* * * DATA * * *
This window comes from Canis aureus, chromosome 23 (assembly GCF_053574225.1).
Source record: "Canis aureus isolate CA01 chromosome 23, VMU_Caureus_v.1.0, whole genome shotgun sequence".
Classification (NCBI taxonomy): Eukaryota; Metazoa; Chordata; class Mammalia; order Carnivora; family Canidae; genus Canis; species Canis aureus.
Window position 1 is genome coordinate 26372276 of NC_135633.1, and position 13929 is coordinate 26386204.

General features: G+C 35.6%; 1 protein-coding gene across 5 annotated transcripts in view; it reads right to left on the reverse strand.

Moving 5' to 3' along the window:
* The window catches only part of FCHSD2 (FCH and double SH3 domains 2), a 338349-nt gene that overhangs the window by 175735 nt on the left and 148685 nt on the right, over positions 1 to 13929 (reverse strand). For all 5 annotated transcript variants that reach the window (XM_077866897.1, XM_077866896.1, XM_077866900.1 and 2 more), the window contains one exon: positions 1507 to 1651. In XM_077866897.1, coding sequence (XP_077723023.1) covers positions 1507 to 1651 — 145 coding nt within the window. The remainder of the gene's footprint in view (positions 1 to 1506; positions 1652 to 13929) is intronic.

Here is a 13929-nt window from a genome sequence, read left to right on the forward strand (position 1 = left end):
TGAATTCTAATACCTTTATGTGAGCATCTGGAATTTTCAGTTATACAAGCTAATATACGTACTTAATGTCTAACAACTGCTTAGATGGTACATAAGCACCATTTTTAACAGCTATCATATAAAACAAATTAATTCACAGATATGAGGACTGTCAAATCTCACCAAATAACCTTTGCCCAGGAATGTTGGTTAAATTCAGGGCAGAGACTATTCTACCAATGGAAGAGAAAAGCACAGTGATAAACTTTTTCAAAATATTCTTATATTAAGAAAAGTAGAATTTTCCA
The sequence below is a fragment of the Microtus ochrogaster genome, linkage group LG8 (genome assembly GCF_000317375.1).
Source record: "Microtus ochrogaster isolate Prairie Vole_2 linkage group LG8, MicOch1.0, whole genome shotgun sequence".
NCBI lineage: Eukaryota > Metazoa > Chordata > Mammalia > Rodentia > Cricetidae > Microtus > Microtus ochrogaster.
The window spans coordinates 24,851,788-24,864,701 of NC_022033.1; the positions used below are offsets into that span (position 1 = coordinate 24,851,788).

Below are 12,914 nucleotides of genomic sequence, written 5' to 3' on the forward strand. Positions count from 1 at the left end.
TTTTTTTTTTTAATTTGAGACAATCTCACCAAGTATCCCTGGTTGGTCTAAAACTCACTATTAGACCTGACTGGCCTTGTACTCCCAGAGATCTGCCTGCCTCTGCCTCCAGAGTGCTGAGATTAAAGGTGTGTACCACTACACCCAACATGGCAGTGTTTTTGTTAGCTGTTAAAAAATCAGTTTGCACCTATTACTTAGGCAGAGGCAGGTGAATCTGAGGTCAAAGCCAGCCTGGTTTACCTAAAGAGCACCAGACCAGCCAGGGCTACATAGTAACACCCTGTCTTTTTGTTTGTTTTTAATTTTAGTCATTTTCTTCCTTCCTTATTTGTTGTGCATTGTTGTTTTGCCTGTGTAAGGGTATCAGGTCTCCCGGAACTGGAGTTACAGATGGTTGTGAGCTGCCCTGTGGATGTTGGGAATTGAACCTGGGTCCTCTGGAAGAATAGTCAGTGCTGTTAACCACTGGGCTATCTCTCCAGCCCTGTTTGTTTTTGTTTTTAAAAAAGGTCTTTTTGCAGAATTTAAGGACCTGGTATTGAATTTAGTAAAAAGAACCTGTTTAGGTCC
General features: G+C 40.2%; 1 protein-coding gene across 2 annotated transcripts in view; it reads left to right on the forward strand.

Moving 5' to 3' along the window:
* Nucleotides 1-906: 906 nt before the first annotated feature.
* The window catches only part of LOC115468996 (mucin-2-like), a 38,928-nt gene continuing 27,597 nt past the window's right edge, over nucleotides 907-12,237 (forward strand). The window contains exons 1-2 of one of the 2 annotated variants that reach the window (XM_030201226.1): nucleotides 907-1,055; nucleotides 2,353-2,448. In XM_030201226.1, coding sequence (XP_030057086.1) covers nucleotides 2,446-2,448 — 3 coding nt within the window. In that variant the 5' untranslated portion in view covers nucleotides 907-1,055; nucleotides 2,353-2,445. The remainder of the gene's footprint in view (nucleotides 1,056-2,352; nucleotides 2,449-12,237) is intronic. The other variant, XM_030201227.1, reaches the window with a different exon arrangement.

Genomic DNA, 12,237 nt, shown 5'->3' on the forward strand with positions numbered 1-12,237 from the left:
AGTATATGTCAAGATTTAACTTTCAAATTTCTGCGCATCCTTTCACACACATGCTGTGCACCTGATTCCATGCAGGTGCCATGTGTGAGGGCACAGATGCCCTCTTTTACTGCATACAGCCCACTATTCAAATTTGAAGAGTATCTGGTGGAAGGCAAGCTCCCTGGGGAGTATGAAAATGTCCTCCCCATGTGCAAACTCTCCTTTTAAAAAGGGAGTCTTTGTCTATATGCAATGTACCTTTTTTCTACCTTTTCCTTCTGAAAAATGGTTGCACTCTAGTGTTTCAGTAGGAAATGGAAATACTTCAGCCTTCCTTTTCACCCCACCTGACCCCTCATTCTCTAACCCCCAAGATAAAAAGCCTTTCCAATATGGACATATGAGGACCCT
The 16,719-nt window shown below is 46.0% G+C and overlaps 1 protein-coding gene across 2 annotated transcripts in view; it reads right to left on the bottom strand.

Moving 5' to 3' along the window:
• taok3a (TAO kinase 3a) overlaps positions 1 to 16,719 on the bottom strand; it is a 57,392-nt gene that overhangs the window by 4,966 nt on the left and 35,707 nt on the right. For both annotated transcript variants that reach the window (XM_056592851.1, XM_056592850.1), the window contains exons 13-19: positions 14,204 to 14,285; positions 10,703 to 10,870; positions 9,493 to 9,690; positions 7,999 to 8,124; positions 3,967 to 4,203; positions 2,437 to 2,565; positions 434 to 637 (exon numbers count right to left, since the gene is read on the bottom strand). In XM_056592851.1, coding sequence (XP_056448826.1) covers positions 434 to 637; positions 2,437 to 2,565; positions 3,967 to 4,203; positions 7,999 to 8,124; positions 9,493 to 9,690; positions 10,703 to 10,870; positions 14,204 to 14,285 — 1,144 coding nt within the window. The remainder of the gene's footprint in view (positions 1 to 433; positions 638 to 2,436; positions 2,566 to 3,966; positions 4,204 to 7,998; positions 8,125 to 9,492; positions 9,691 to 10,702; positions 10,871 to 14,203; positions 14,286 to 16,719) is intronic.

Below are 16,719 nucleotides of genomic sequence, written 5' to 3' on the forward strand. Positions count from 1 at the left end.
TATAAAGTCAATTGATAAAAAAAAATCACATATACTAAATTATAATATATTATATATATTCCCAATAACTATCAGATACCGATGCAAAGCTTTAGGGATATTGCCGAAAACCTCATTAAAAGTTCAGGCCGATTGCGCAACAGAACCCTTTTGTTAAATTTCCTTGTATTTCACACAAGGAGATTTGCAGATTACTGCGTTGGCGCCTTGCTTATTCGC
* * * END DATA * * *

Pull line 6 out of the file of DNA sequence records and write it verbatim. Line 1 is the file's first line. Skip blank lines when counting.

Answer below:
Moving 5' to 3' along the window: